EBACE 2011: Jet set returns to France
When the global financial crisis took much of the fizz out of the champagne lifestyle in France’s millionaire’s playground along the Côte-d’Azur it was not surprising that the main private aviation airports there took a big hit in terms of traffic levels. But now the recovery is in full swing, according to the management of the region’s main business aviation gateways Niceand Cannes-Mandelieu.
Last year traffic at these two airports, owned collectively by the local chamber of commerce, jumped an average of 9.3 percent to revert to its pre-crisis level of activity. Nice, which accommodates aircraft weighing more than 22 metric tons (48,500 pounds), accounts for 73 percent of business aviation traffic. It recorded growth of 11.7 percent to reach 31,067 movements last year. Cannes, which cannot accept aircraft in the 22-ton-and-above bracket, showed growth of 3.1 percent to 10,950 movements–illustrating the widely held perception that times have been harder for operators of smaller aircraft in the recent downturn.
These figures compare with an overall year-on-year traffic decrease of 16.2 percent in 2009when Nice traffic fell by 16.9 percent and that at Cannes dropped by 14.4 percent. Their joint level of activity ranks the two Côte-d’Azur airports third in Europe after Paris and Geneva.
It is on this basis that investment programs at both airports have continued, with the inauguration last year of a dedicated business terminal in Nice, a $2.9-million makeover of the former “Corsica” facility adjoining Terminal 2. The completely refurbished building includes VIP and crew areas, as well as luxury goods outlets.
Cannes-Mandelieu (Stand 368) is bound by its own “environmental charter” to reduce noise, air and water pollution. This has resulted in a strict ban on night flights and prohibits lengthening the runway, as well as imposing a movement ceiling of just four takeoffs and four landings an hour. In reality, the main problem is not aircraft weight, but noise.
Nonetheless, traffic is expected to remain steady and the airport’s modernization program includes construction of four hangars–three of them for business aviation and the fourth for the airport’s intense general aviation activity. These buildings will incorporate technical and maintenance facilities, offices and dedicated crew areas. They are earmarked for inauguration in 2012.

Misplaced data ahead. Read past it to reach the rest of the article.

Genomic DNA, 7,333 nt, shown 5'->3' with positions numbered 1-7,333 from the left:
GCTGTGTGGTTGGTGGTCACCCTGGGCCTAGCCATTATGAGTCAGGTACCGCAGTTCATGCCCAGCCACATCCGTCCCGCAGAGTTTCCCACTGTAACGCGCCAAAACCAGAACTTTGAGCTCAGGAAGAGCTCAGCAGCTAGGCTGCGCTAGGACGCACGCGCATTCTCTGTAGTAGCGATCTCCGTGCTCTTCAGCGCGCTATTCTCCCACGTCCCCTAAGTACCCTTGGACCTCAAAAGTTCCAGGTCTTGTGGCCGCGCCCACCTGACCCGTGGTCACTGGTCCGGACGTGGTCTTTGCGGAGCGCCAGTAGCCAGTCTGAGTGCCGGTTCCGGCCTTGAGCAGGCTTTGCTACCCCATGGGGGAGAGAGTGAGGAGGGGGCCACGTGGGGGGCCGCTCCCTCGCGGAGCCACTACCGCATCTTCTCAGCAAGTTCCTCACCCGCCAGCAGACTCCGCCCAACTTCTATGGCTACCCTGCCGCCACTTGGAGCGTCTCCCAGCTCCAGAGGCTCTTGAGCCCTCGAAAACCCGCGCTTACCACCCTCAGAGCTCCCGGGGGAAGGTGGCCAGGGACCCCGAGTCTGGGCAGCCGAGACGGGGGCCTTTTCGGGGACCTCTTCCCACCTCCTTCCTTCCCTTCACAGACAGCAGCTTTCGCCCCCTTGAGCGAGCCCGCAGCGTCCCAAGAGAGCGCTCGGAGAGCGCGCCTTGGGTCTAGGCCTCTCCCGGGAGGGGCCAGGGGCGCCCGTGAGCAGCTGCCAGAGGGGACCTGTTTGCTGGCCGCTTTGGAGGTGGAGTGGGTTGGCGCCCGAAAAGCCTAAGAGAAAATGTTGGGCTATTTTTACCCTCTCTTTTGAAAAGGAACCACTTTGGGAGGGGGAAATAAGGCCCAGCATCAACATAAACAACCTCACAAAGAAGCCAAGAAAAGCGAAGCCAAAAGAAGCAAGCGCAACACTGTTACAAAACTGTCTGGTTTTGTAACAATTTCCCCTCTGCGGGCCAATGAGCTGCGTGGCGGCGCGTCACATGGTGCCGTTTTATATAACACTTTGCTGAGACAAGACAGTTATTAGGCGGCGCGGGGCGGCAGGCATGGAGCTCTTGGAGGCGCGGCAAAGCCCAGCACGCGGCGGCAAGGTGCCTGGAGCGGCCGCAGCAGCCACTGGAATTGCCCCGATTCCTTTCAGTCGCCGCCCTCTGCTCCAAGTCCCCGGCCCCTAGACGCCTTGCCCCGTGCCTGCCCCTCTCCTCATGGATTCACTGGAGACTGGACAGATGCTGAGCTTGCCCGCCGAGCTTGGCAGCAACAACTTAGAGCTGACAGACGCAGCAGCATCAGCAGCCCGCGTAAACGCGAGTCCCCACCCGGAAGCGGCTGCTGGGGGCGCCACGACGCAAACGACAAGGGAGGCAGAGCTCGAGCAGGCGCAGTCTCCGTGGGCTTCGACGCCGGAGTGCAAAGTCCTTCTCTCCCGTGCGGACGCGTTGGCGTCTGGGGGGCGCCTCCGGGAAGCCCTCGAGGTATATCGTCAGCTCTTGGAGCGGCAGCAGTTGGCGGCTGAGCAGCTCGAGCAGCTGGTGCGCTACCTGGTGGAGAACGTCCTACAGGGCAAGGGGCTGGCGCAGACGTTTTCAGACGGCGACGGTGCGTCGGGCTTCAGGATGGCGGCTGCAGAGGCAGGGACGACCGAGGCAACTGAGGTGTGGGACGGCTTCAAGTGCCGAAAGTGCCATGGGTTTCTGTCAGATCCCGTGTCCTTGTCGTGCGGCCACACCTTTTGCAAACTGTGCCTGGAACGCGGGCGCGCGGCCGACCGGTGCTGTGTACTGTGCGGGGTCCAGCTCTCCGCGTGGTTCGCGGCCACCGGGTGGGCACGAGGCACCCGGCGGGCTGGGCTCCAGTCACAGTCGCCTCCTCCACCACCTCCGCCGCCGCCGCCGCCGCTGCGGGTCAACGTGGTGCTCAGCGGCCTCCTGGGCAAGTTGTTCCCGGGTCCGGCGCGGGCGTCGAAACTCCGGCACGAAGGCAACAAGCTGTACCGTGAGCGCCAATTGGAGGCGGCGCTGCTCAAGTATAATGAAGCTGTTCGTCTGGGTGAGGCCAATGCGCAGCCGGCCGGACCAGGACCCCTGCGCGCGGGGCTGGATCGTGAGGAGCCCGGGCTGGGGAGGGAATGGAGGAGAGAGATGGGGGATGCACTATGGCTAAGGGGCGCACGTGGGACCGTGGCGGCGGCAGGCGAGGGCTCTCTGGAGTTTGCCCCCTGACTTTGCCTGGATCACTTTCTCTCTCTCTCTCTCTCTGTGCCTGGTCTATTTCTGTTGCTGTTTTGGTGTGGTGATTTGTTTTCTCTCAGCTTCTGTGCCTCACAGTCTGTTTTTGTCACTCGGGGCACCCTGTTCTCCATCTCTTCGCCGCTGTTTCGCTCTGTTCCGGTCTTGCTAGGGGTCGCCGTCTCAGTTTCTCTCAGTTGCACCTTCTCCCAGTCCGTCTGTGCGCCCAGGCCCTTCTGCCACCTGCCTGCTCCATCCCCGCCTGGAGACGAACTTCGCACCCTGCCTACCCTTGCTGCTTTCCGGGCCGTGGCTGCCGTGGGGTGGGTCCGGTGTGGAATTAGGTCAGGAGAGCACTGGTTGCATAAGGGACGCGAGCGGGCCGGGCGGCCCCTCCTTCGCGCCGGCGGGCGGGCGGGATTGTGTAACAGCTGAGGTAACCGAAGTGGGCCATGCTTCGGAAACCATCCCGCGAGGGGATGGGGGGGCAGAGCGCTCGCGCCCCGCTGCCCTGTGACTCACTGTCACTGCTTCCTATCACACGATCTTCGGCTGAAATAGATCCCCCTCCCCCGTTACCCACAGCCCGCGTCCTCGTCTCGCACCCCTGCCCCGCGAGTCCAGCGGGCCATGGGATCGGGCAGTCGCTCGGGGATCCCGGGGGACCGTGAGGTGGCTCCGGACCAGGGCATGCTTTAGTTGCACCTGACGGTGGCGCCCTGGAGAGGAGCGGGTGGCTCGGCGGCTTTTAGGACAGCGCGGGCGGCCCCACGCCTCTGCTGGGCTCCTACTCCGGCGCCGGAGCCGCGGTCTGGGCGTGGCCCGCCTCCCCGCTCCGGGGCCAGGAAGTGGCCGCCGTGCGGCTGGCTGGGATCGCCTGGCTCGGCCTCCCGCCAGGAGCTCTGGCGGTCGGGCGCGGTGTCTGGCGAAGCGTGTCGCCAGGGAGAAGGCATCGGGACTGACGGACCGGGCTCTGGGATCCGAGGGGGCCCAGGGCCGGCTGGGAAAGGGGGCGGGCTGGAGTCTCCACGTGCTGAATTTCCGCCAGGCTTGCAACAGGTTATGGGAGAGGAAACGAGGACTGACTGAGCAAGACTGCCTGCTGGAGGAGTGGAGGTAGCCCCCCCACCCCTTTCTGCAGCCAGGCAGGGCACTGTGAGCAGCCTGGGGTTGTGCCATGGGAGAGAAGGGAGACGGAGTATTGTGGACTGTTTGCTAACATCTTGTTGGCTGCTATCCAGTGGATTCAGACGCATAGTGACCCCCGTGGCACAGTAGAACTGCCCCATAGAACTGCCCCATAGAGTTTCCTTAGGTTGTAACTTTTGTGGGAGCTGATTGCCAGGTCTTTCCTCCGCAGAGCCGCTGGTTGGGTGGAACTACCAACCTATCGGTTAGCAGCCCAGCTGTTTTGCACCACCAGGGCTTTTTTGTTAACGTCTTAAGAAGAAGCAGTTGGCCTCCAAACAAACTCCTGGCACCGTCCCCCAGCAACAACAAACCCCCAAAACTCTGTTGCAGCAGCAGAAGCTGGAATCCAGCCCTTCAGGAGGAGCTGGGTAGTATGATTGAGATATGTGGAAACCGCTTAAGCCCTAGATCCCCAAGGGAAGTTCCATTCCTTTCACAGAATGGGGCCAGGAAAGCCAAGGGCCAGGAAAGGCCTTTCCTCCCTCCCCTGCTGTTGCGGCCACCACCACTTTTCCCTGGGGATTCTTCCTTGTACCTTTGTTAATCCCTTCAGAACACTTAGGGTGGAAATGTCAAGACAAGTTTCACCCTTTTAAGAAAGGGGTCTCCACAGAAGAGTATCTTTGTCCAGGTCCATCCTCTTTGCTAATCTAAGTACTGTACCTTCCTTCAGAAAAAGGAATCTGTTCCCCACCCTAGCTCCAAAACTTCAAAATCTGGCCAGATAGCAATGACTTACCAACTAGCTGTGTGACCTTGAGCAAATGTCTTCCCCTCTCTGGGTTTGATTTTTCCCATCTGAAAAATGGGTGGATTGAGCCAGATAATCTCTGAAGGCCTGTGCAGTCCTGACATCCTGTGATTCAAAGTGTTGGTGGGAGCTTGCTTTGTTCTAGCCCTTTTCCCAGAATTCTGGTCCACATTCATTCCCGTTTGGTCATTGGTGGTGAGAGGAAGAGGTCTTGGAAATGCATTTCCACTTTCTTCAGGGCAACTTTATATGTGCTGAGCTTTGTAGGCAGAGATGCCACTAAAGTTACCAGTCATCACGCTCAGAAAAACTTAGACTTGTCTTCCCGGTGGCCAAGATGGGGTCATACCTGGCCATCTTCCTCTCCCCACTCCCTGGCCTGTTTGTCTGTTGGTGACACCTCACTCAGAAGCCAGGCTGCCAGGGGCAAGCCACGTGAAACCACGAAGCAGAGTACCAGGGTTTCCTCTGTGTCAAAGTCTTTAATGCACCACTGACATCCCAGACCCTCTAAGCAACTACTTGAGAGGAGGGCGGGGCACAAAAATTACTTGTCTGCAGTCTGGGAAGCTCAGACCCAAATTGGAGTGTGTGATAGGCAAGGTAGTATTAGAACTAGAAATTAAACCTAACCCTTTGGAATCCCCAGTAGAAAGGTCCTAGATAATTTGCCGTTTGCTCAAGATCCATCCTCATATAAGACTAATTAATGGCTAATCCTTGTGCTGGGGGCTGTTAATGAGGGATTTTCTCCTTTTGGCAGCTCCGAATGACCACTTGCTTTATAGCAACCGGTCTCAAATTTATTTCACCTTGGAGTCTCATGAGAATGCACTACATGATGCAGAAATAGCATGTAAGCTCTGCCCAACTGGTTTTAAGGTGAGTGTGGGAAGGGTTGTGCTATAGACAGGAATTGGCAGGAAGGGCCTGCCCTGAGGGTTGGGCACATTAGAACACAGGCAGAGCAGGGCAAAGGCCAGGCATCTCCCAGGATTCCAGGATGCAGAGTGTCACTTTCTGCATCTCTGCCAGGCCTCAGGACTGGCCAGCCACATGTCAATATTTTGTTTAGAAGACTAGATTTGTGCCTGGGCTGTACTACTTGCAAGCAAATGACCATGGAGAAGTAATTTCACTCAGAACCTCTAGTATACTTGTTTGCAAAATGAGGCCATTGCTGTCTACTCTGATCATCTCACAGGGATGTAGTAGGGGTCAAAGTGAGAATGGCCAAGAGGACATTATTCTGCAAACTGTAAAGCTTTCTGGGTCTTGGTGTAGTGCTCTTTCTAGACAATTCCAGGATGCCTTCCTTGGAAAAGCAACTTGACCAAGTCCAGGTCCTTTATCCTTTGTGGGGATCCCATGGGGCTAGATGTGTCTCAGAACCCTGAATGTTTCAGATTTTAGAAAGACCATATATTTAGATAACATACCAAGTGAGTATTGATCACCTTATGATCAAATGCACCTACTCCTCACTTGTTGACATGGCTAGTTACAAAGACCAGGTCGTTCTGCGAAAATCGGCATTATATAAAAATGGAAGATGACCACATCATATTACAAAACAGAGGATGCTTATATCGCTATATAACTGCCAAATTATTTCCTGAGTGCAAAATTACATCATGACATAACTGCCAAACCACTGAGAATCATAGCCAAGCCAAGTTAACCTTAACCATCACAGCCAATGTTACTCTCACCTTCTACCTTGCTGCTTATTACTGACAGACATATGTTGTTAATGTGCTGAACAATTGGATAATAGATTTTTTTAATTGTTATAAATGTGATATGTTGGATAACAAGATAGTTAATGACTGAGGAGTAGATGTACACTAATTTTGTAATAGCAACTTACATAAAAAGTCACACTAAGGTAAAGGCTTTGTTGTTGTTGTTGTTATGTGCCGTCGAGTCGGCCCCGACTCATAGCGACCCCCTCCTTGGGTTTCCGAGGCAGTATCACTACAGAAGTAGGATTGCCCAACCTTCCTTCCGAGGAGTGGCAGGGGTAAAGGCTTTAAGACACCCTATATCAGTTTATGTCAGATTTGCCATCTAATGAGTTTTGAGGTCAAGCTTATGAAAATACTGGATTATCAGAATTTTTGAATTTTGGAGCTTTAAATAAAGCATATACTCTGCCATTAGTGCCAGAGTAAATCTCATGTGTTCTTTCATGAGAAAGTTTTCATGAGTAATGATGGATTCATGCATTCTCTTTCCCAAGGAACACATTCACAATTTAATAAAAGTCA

While Nice benefits from ’round-the-clock operations, Cannes is restricted to opening hours of 8 a.m. to 8 p.m. in winter and 8 a.m. to sundown plus 30 minutes in summer (in practice, up to 9:45 p.m. in June). Nice boasts runways of up to 9,711 feet and has no limit on aircraft weight, while Cannes’ longest runway is 5,280 feet. Both airports have had to introduce a slot-coordination system between April 23 and October 23 to control the risks of traffic saturation in these peak periods and guarantee flight punctuality.
Further west along the Cote-d’Azur, Le Castellet, the region’s first privately owned airport, has gained from the underdevelopment of business aviation at Marseille, France’s second-largest city, just 34 nm away. It has become a popular alternative to Nice and Cannes for the jet set.
The airport recently opened a fifth hangar capable of accommodating two Boeing Business Jets, four Falcon 7Xs or four Gulfstream G550s. To increase its appeal to business and private aircraft operators, the airport, with its 5,741-foot runway, can be open 24/7 on request and it has made substantial investments in facilities to accommodate VIPs. But these advantages are somewhat countered by its geographical location that leaves it susceptible to the strong southeasterly Mistral winds.
Le Castellet (Stand 267) is never busier than for the annual Monaco Grand Prix Formula 1 race and for the Cannes Film Festival–both of which are held in May. In fact, since 1999, the airport has been owned by Formula 1 auto racing tycoon Bernie Ecclestone, who also owns the nearby Paul Ricard High Tech Test Track racing circuit. Le Castellet re-opened early in 2002, after having to close temporarily to be extensively redeveloped after asbestos was found in its hangars. It is now believed to be the only airport in Europe that can offer a completely hermetically sealed hangar–necessary to protect aircraft from the corrosive effect of the high quantities of salt in the local atmosphere. With its adjacent ramp area, the 59,000-sq-ft hangar five offers a total of 172,230 sq ft of parking space and direct access to the runway. Office accommodation also is available on site.
Four other hangars with parking ramps are able to accommodate aircraft up to the size of an Airbus Corporate Jetliner. Its full-service FBO terminal has a boarding area, customs services and a business center. The immediate area of Le Castellet also boasts several fine restaurants and three- and four-star hotels.
Inland Lyon Bron Airport provides a convenient business aircraft access point for this major city and the surrounding industrial Rhône-Alpes region. It is France’s third busiest bizav airport and movements have grown significantly since the inauguration of its purpose-built FBO in 2005.
The terminal is open from 6:30 a.m. to 10:30 p.m. all year, but the hours can be extended on request. Traffic last year was steady at 6,750 movements, representing a 1.2-percent rise over 2009.
Lyon Bron (Stand 267) marked its centenary last year with the inauguration of a 32,000-sq-ft hangar used mainly for business aviation passengers. The $4.7 million investment included 15,000-sq-ft of solar cells that produce 90-megawatt hours of electricity per year. On April 1, operations manager Philippe Treillet retired after 25 years on the job.